Series: Just One Day #1
Published by Dutton Juvenile on January 8, 2013
Genres: Contemporary Romance
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When sheltered American good girl Allyson "LuLu" Healey first meets laid-back Dutch actor Willem De Ruiter at an underground performance of Twelfth Night in England, there’s an undeniable spark. After just one day together, that spark bursts into a flame, or so it seems to Allyson, until the following morning, when she wakes up after a whirlwind day in Paris to discover that Willem has left. Over the next year, Allyson embarks on a journey to come to terms with the narrow confines of her life, and through Shakespeare, travel, and a quest for her almost-true-love, to break free of those confines.
Holy crap. That’s what I said, people, when I shut this baby after tearing through it at lightning speed. This is the kind of book that leaves you feeling intimidated by trying to write a review, because nothing you say will be what you actually wanted to say. I just have this feeling I’m not going to like my review, so I’ll try to make it short and sweet. As always, my main points are bolded. :)
1. Can I just say right upfront that I want this day to happen to me? I love traveling, and I particularly love Paris. I could picture Allyson and Willem on the train, walking the streets of Paris, eating crepes, gazing over the river, even walking past all the vintage items in boxes and paintings and key chains from street vendors. Gayle brought Paris alive for me again, and so many memories came flooding back from my time there. I loved that they did not do the typical touristy things, though. They experienced Paris in a way that most people who only have one day there don’t. I want to do what they did, and I want to find a guy like Willem to be right there next to me. This day was a whirlwind of amazingness.
2. The wanderlust monster has been reawakened in me! Where can I go next? The travel and scenic descriptions were amazing. It’s like I was there.
3. I love the whole leave your life behind, get totally lost, and end up finding yourself mentality. Wanderlove had a similar feel, and I just love books that make me want to discover myself and the world I live in. I feel like an author has done something amazing if they can inspire me to do something.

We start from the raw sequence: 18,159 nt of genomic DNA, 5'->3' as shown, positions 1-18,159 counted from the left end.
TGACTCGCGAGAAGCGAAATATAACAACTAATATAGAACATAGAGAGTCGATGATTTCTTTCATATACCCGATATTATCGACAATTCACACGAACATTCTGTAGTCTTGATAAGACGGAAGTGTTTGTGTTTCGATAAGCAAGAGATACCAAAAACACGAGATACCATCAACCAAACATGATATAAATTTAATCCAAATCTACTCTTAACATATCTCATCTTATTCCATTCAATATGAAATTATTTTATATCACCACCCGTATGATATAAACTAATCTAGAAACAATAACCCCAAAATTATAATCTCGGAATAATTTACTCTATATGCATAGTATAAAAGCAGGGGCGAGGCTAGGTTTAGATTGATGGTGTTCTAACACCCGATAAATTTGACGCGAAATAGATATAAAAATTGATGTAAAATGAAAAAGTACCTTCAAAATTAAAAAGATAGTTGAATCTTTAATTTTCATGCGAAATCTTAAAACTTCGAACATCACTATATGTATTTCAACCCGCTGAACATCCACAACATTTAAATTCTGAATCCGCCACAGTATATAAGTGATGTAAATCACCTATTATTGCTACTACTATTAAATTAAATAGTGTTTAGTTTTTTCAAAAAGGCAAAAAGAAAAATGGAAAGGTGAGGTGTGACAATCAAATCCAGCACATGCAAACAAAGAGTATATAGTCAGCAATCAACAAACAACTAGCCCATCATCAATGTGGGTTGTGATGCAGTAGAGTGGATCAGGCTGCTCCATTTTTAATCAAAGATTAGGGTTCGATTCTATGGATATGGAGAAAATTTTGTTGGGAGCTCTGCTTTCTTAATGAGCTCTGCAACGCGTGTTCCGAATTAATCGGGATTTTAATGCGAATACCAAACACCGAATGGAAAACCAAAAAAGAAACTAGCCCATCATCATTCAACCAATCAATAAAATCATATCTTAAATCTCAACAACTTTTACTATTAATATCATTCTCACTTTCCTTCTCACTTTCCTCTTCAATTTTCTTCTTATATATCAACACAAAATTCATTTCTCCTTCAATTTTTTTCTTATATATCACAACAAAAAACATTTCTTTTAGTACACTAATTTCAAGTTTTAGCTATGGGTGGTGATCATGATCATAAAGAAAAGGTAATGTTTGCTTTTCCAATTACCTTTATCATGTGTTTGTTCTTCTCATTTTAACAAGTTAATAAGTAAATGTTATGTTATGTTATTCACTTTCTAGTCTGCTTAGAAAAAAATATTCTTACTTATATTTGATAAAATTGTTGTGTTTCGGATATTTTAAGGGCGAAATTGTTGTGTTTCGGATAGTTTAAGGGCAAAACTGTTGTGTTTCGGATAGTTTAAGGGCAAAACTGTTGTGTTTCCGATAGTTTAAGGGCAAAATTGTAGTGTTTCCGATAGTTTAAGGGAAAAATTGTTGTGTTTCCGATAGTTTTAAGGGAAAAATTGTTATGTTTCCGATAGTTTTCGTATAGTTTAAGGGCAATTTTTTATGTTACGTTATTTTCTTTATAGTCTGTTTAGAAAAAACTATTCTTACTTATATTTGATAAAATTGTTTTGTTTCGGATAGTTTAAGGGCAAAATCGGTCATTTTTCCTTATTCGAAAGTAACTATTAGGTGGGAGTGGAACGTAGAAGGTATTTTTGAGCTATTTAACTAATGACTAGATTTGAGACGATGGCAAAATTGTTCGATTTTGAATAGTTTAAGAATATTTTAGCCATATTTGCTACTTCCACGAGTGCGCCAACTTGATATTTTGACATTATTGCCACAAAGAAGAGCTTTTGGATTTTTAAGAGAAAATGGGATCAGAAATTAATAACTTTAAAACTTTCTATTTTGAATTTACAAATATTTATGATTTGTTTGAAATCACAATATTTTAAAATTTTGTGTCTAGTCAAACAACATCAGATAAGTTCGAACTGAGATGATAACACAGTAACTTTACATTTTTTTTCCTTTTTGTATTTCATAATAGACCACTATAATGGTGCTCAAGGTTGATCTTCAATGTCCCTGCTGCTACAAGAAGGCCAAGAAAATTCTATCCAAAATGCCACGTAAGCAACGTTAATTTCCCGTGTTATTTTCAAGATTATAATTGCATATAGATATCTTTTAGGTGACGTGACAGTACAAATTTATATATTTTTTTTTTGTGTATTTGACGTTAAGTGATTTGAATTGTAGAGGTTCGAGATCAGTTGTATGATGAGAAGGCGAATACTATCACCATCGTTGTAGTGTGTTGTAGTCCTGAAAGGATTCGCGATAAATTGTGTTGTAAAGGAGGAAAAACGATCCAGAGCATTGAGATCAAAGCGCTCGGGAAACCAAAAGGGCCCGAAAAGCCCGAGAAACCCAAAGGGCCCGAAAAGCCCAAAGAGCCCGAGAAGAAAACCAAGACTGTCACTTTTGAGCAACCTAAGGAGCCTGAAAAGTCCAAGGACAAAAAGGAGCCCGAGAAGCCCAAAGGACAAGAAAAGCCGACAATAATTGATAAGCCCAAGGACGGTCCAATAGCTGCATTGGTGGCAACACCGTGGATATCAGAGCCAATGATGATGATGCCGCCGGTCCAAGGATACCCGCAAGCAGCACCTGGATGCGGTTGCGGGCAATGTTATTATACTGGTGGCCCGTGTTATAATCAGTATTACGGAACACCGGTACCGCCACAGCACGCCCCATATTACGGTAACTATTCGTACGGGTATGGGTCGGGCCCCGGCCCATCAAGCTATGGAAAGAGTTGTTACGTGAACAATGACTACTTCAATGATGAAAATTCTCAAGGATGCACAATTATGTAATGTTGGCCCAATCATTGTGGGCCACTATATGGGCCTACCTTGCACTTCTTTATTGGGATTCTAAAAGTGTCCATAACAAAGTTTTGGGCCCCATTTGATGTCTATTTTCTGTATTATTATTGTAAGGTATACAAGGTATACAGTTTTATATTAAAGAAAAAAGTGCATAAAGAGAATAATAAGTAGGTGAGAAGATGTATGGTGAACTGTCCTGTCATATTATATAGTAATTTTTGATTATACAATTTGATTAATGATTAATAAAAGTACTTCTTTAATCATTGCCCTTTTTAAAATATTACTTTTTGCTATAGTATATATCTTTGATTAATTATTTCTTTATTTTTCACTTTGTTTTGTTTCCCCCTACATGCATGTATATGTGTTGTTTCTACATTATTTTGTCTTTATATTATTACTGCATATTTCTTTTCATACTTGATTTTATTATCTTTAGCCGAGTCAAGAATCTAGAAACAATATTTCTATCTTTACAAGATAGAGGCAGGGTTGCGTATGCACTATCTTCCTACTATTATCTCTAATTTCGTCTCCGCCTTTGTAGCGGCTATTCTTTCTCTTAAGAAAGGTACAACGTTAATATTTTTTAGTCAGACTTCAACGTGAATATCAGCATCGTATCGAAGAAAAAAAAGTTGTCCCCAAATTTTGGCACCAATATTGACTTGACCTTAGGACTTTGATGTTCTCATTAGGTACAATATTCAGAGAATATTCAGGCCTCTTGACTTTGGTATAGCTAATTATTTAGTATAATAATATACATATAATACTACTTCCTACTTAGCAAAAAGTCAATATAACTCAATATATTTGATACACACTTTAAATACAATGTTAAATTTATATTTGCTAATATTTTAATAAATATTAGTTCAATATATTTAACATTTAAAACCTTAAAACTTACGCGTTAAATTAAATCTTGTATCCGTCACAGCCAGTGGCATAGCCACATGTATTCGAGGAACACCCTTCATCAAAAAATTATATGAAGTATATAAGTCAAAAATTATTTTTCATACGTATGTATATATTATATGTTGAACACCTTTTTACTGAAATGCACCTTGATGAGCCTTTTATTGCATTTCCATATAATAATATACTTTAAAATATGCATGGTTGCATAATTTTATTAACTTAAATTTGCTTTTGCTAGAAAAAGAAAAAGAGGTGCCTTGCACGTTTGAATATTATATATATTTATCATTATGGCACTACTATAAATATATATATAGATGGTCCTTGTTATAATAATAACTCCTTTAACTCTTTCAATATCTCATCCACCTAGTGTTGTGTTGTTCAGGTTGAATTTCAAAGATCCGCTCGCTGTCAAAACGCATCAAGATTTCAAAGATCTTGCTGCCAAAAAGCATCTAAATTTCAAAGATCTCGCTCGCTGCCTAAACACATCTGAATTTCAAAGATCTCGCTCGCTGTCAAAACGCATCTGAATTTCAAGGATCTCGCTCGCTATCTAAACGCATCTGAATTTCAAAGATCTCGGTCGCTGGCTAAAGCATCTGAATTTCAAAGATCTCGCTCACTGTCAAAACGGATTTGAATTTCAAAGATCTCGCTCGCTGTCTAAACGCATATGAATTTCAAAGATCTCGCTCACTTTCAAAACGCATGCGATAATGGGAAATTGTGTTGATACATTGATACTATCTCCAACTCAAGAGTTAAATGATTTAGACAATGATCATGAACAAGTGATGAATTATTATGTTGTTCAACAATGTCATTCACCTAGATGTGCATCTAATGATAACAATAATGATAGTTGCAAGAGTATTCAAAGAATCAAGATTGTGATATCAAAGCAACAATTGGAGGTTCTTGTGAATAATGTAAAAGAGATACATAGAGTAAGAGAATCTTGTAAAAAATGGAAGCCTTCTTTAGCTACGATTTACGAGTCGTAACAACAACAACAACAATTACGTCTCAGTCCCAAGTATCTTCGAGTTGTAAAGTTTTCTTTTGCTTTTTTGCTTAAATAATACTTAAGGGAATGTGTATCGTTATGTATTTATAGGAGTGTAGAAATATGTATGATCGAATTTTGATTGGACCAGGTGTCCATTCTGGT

4. I felt every single emotion possible in this book. What a roller coaster! I went from feeling on top of the world to absolutely heart-shatteringly sad for my beloved characters. I’ve seen quite a few reviewers say, “I felt ALL THE FEELS.” It’s so true. Never has a single statement summed up a book so well.
5. I love Allyson. She is so real, and spoke to my soul many times throughout the story. I felt for her and loved reading about her journey to self discovery. Her alter ego, Lulu, made me so proud. I loved watching her incorporate Lulu into her own life. Willem is amazing. He’s everything I hoped to find when I went to Holland. Haha. Either I went to the wrong places, or he’s a diamond in the rough. I am so excited to read his story, Just One Year. I have this feeling that I will love it more than Just One Day. He and Allyson together are magical.
6. This story is so beautiful. I mean, this is the bottom line here. The writing is gorgeous, the emotions are so wonderfully expressed, the scenery jumps off the pages, the people are so real, the feelings are so deep, and the eagerness and excitement are electric. There were so many amazing quotes. I could not get enough of any of it.
7. I’m a Gayle Forman fangirl for life. This was my first book of hers, but I think I need to go buy all the others.
For fear of spoiling anything, I’m going to end my review with a few blanket statements. Just One Day is a new favorite of mine that you MUST read. I love this book beyond words, and I love that it has inspired this introspective look at my own life. If you love romance, self-discovery, travel, and emotional roller coasters (which usually I hate), you’ll love Just One Day.
And for your reading pleasure, here are a two of my favorite quotes:
“I think everything is happening all the time, but if you don’t put yourself in the path of it, you miss it. When you travel, you put yourself out there. It’s not always great. Sometimes it’s terrible. But other times…” He lifts his shoulder and gestures out to Paris, then sneaks me a sidelong glance. “It’s not so bad.”
I think you’re the sort of person who finds money on the ground and waves it in the air and asks if anyone has lost it. I think you cry in movies that aren’t even sad because you have a soft heart, though you don’t let it show. I think you do things that scare you , and that makes you braver than those adrenaline junkies who bungee-jump off bridges.